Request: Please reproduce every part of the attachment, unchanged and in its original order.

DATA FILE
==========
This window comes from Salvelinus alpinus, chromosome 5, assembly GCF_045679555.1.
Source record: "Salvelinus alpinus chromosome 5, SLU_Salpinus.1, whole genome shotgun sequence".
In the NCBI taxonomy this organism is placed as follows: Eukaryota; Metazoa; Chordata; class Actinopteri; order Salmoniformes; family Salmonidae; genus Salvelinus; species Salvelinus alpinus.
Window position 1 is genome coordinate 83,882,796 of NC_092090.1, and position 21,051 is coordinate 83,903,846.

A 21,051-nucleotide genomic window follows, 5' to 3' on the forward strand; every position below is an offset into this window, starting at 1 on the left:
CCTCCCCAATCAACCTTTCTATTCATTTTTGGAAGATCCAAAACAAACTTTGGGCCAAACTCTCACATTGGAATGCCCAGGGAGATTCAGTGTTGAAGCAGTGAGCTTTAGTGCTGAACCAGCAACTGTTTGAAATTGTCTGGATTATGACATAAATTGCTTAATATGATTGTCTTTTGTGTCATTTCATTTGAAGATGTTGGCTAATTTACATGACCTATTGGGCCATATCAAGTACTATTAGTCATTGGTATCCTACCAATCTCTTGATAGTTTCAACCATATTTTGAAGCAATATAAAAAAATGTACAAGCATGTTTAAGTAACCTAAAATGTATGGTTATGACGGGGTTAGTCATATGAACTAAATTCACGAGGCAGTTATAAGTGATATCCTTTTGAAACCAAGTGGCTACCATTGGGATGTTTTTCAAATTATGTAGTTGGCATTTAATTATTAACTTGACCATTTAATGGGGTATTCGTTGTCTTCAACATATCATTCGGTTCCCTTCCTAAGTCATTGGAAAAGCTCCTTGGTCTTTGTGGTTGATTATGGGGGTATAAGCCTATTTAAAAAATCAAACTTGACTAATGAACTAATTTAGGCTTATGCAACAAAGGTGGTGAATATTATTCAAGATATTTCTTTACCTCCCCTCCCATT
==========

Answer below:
This window comes from Salvelinus alpinus, chromosome 5, assembly GCF_045679555.1.
Source record: "Salvelinus alpinus chromosome 5, SLU_Salpinus.1, whole genome shotgun sequence".
In the NCBI taxonomy this organism is placed as follows: Eukaryota; Metazoa; Chordata; class Actinopteri; order Salmoniformes; family Salmonidae; genus Salvelinus; species Salvelinus alpinus.
Window position 1 is genome coordinate 83,882,796 of NC_092090.1, and position 21,051 is coordinate 83,903,846.

A 21,051-nucleotide genomic window follows, 5' to 3' on the forward strand; every position below is an offset into this window, starting at 1 on the left:
CCTCCCCAATCAACCTTTCTATTCATTTTTGGAAGATCCAAAACAAACTTTGGGCCAAACTCTCACATTGGAATGCCCAGGGAGATTCAGTGTTGAAGCAGTGAGCTTTAGTGCTGAACCAGCAACTGTTTGAAATTGTCTGGATTATGACATAAATTGCTTAATATGATTGTCTTTTGTGTCATTTCATTTGAAGATGTTGGCTAATTTACATGACCTATTGGGCCATATCAAGTACTATTAGTCATTGGTATCCTACCAATCTCTTGATAGTTTCAACCATATTTTGAAGCAATATAAAAAAATGTACAAGCATGTTTAAGTAACCTAAAATGTATGGTTATGACGGGGTTAGTCATATGAACTAAATTCACGAGGCAGTTATAAGTGATATCCTTTTGAAACCAAGTGGCTACCATTGGGATGTTTTTCAAATTATGTAGTTGGCATTTAATTATTAACTTGACCATTTAATGGGGTATTCGTTGTCTTCAACATATCATTCGGTTCCCTTCCTAAGTCATTGGAAAAGCTCCTTGGTCTTTGTGGTTGATTATGGGGGTATAAGCCTATTTAAAAAATCAAACTTGACTAATGAACTAATTTAGGCTTATGCAACAAAGGTGGTGAATATTATTCAAGATATTTCTTTACCTCCCCTCCCATT